I'm still working on my bigrot photocopy-ier software, and who knows, maybe it will turn into its own camera, or zine software, or something else. I'm enjoying creating something new, beyond precisely capturing the world, adding in random number generators that distort and disrupt my photography.
Increasingly recently I'm seeing artists reading and embracing Legacy Russell's Glitch Feminism.
Glitch Feminism, however, embraces the causality of “error”, and turns the gloomy implication of glitch on its ear by acknowledging that an error in a social system that has already been disturbed by economic, racial, social, sexual, and cultural stratification and the imperialist wrecking-ball of globalization—processes that continue to enact violence on all bodies—may not, in fact, be an error at all, but rather a much-needed erratum. This glitch is a correction to the “machine”, and, in turn, a positive departure.
Queering our discourse, art practices, institutions and our technology is a much-needed critique and experimental corrective that has a lot of beautiful implications and experimentations, even for those of us of dominant sexualities, genders and other identities. Cameras can be tools for liberation, for example by embracing of 'othered' bodies, as well as a way to rethink and question societal norms.
In Rose Menkman's scholarly work she writes about glitch as praxis. Her most recent work The BLOB of Im/Possible Images asks us to imagine creating an 'impossible' image of any object or phenomenon that you think is important, sans any constraints. She posed this to scientists, then created an exhibition of works inspired by their answers to her questions. This process of making tools and artworks and exhibitions guided by conceptual and artistic areas of interest is deeply inspiring to me, and guides how I want to build both tools and frames such as exihibitions or publications or websites to present the works created by the tools I make and use.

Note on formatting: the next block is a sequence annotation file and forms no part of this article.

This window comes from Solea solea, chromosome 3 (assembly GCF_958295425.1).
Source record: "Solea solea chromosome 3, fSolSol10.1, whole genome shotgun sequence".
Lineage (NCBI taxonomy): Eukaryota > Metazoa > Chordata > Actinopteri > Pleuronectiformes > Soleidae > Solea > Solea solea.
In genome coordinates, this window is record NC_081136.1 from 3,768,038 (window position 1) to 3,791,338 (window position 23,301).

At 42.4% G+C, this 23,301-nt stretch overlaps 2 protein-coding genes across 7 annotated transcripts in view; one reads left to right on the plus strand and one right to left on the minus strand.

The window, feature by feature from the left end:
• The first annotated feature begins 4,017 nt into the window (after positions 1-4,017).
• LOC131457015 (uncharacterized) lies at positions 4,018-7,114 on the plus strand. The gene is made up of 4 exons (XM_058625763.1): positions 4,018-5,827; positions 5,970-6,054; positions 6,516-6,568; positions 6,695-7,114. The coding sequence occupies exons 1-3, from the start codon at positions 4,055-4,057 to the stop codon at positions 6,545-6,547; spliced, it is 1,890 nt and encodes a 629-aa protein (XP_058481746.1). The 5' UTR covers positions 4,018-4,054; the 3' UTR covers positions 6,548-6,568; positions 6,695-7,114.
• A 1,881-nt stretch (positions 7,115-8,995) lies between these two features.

As my bigrot project unfolds, I hope to absorb some of the lessons and practices of these works, and I look forward to discovering new forms of glitching, breaking, disrupting, photographing and remixing and re-seeing through the lens.
Website dedicated to the work of Dan Eldon
Photos tagged Superheadz Necono on Flickr.com
Photos tagged Papershoot on Flickr.com
A Year With Swollen Appendices reviewed in 4Columns
GLITCH FEMINISM by Legacy Russell
Rosa Menkman's Beyond Resolution
The BLOB of Im/Possible Images